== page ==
This composition comprises two fragments, not linked to each other, but possibly belonging to the same weaving. Fragment A shows the head of a man with rather short hair and it seems as if the textile tore along the contour of the man’s dark purple hair. His head is slightly turned to the right side. His large, wide open eyes also look toward his right. Two straight, parallel red lines, joined at the bottom by a horizontal line, indicate the nose and are continued in short horizontal lines between eyes and eyebrows. For the cheeks, pink wool is used. The mouth is woven as a slightly upward-curved purple line, which gives the impression of a little smile, with lips in red and pink. Only a few centimeters of his throat remain, articulated with a pink horizontal line. At the bottom the fragment terminates in an oval shape which gives the illusion of fitting to fragment B.

Fragment B has been cut to a rectangular shape, with the upper edge formed like a semicircle. The decorative parts of this fragment are barely visible across this surface, in red, purple, and beige woolen loops. Along the edge of this fragment, the woolen loops have been better preserved. On the right upper area there once was a motif in red, dark purple, and beige blocks, partly in right angle to each other. The dark purple loops along the bottom of the fragment represent the remains of another ornamental motif. However, no reconstruction of the motifs is possible.

The identity of the person on fragment A cannot be determined. Fragment B has no traces that indicate it once belonged to the body part of a figure. The pattern left over at the upper right side does not correspond to any particular motif or garment, and the only roughly corresponding curves at the bottom of A and the top of B do not necessarily indicate that they belong together. Fragment B could well belong to any other part of the hanging, or to an entirely different weft-loop hanging. However, as described under textile BZ.1953.2.100, the way the facial features are executed on fragment A this head could well be from the same hanging.

—Sabine Schrenk, March 2020

 

Notes

Accession numberBZ.1953.2.101a–b
Attribution and Date
Egypt, ca. 4th–6th c.
Measurements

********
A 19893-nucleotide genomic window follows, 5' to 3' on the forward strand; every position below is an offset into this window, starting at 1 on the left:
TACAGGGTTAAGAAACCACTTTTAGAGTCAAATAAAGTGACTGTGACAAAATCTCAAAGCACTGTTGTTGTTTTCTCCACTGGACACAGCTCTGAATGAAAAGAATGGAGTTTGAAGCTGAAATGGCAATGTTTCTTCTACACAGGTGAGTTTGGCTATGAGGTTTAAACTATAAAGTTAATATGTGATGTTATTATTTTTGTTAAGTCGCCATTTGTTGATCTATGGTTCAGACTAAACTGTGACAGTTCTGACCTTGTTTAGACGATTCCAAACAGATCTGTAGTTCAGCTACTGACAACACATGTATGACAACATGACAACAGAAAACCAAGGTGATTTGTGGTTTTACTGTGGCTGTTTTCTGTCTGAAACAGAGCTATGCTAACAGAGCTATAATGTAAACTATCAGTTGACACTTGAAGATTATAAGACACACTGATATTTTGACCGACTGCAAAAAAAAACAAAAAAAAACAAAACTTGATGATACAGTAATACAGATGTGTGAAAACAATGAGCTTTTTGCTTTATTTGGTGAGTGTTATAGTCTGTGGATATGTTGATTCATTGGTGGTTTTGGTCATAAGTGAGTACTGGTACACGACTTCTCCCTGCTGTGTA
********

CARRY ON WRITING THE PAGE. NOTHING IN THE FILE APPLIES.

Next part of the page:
H. (warp) 33.5 cm × W. (weft) 15.5 cm (13 3/16 × 6 1/8 in.)

Technique and Material

Weft-loop pile in polychrome wool and undyed linen

Acquisition history

Crocker Collection, San Francisco, Mrs. William Henry Crocker (Ethel Willard Sperry Crocker, 1861–1934); Loaned to the San Francisco Museum of Art until 1953; Gift of Mrs. Andre de Limur (Ethel Mary Crocker de Limur, 1891–1964), Washington, DC, in 1953; Dumbarton Oaks Research Library and Collection, Washington, DC.

Washington, DC, The George Washington University Museum and The Textile Museum, Woven Interiors: Furnishing Early Medieval Egypt, August 31, 2019—January 5, 2020.

Accession numberBZ.1953.2.101a–b
Attribution and Date
Egypt, ca. 4th–6th c.
Measurements

H. (warp) 33.5 cm × W. (weft) 15.5 cm (13 3/16 × 6 1/8 in.)

Technique and Material

Weft-loop pile in polychrome wool and undyed linen

Acquisition history

Crocker Collection, San Francisco, Mrs. William Henry Crocker (Ethel Willard Sperry Crocker, 1861–1934); Loaned to the San Francisco Museum of Art until 1953; Gift of Mrs. Andre de Limur (Ethel Mary Crocker de Limur, 1891–1964), Washington, DC, in 1953; Dumbarton Oaks Research Library and Collection, Washington, DC.

D. Thompson, “Catalogue of Textiles in the Dumbarton Oaks Collection” (unpublished catalogue, Washington, DC, 1976), no. 28.

G. Bühl, S. Krody, E. Dospěl Williams, Woven Interiors: Furnishing Early Medieval Egypt (Washington, DC, 2019), 92-3, no. 35.

Accession numberBZ.1953.2.101a–b
Attribution and Date
Egypt, ca. 4th–6th c.
Measurements

H. (warp) 33.5 cm × W. (weft) 15.5 cm (13 3/16 × 6 1/8 in.)

Technique and Material

Weft-loop pile in polychrome wool and undyed linen

Acquisition history

Crocker Collection, San Francisco, Mrs. William Henry Crocker (Ethel Willard Sperry Crocker, 1861–1934); Loaned to the San Francisco Museum of Art until 1953; Gift of Mrs. Andre de Limur (Ethel Mary Crocker de Limur, 1891–1964), Washington, DC, in 1953; Dumbarton Oaks Research Library and Collection, Washington, DC.